I just finished reading this article: Foodies Can Eclipse (and Save) the Green Movement. I know I am a bit of a nut job in many ways, but it made me cry. It made my heart swell with joy, determination, connectedness and inspiration. The raw milk movement, for example, is bringing together people from the far left and far right. I think this is part of why this revolution is so scary (for the corporations) and why we are currently seeing so much propaganda against it. We are witnessing the death throws of the corporate, factory farm food system, and deep down, they know it.
Even as traditional environmentalism struggles, another movement is rising in its place, aligning consumers, producers, the media and even politicians. It’s the food movement, and if it continues to grow it may be able to create just the sort of political and social transformation that environmentalists have failed to achieve in recent years. That would mean not only changing the way Americans eat and the way they farm — away from industrialized, cheap calories and toward more organic, small-scale production, with plenty of fruits and vegetables — but also altering the way we work and relate to one another. To its most ardent adherents, the food movement isn’t just about reform — it’s about revolution. Read More
I have been dreaming of this day for so long, it is hard to believe it is really happening and in full swing. You still hear people fearmongering — saying it is impossible to produce enough food for our rapidly growing population using only small farms, organic techniques and community gardens. A quick read of Masanobu Fukuoka’s book One Straw Revolution will quickly convince you otherwise, or just think about the fact that the US has 35 billion acres of lawn, which are slowly but surely being turned into gardens. We have all kinds of methods of growing good food, and the fact is a huge percentage of food is wasted daily, while people starve.
Mankind should realise by now, after all of the crazy and amazing things we have accomplished, that all we have to do is set our minds to something and stick with it until we get the result we want, no matter what. All we need to do is to decide what is unacceptable and what is desirable and then work towards that goal, through thick or thin until we accomplish it. The power of the belief, determination and hard work are all that we need to create whatever world we desire.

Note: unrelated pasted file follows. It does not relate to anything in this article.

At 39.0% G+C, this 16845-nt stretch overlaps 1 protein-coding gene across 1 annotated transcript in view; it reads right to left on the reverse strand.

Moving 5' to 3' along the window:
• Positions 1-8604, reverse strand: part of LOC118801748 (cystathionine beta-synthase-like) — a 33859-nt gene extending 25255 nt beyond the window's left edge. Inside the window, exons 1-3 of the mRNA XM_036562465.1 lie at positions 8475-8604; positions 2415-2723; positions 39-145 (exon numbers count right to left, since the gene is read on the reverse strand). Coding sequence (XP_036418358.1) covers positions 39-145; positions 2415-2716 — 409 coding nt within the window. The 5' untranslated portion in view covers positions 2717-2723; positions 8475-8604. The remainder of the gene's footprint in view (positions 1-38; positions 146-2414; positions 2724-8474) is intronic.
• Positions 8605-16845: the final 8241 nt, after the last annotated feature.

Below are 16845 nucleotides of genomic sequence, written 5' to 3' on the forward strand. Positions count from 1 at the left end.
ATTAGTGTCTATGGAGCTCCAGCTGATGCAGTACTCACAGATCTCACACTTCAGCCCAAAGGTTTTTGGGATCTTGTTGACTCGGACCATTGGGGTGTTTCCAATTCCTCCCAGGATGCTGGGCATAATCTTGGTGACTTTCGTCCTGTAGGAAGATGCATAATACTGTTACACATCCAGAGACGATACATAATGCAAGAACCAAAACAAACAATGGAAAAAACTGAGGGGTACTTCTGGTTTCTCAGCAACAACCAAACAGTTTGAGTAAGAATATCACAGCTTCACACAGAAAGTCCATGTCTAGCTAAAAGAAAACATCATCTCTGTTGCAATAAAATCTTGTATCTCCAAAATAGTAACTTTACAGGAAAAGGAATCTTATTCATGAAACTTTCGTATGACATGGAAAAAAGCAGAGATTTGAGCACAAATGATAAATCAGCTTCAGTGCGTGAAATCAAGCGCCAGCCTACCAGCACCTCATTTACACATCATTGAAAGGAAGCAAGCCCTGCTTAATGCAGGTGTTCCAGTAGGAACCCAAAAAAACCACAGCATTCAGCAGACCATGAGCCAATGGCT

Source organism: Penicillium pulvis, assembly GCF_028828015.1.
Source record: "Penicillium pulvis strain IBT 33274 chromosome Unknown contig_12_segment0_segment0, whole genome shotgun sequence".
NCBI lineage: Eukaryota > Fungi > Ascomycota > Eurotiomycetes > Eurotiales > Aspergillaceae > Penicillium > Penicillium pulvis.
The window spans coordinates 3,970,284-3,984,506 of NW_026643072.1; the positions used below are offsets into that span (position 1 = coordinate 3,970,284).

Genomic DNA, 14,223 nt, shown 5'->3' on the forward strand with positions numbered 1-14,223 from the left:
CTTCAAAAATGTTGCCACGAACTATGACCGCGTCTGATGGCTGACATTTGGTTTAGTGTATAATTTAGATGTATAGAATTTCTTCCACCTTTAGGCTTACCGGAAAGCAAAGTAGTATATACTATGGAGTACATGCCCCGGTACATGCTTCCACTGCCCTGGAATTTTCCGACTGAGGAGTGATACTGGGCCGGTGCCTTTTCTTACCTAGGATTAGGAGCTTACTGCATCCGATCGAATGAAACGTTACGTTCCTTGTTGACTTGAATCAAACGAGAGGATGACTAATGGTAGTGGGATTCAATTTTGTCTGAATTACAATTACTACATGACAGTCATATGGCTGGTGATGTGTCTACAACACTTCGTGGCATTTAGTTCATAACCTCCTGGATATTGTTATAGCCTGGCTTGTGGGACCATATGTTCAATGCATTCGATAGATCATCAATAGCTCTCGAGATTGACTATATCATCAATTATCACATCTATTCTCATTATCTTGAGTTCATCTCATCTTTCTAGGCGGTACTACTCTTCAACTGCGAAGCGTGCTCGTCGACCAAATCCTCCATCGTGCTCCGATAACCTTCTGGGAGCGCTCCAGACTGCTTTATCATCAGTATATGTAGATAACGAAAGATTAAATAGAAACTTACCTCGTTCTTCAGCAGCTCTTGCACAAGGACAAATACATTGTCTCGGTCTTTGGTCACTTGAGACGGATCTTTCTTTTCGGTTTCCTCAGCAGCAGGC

OK. So onto the true purpose of this post: Hella Delicious is hosting another linky, please link up your international dishes. We want to see food from every corner of the world together, side by side being delicious all in one common community. We want to revel in our diversity, to respect everyone’s techniques, ways of eating and rituals around cooking and eating. Our other linky Grain-Free Tuesdays is quite restrictive, so this one is very open. We still prefer traditional recipes with little to no processed foods, but we want everyone to feel welcome here.
Please follow the common bloghop courtesy of linking back to this post in your recipe, leaving a comment after linking up, and tweeting, posting to facebook, digging, stumbling or otherwise helping to promote this bloghop. If anyone would like to join us in hosting it just drop us a line. In the meantime enjoy the wonderful foods of the world–perhaps we will all learn to be more tolerant of each other’s differences and in doing so we will create a world of peace, harmony and delightful meals.
This post is part of Fight Back Fridays, Fun With Food Fridays
Isn’t it wonderful how things are finally beginning to come together. I hope and pray the days of industrialised, intensive farming are as numbered as I think they are!
A Lebanese friend shared most of the recipes we used for our Christmas feast. They’ve become a tradition at our house.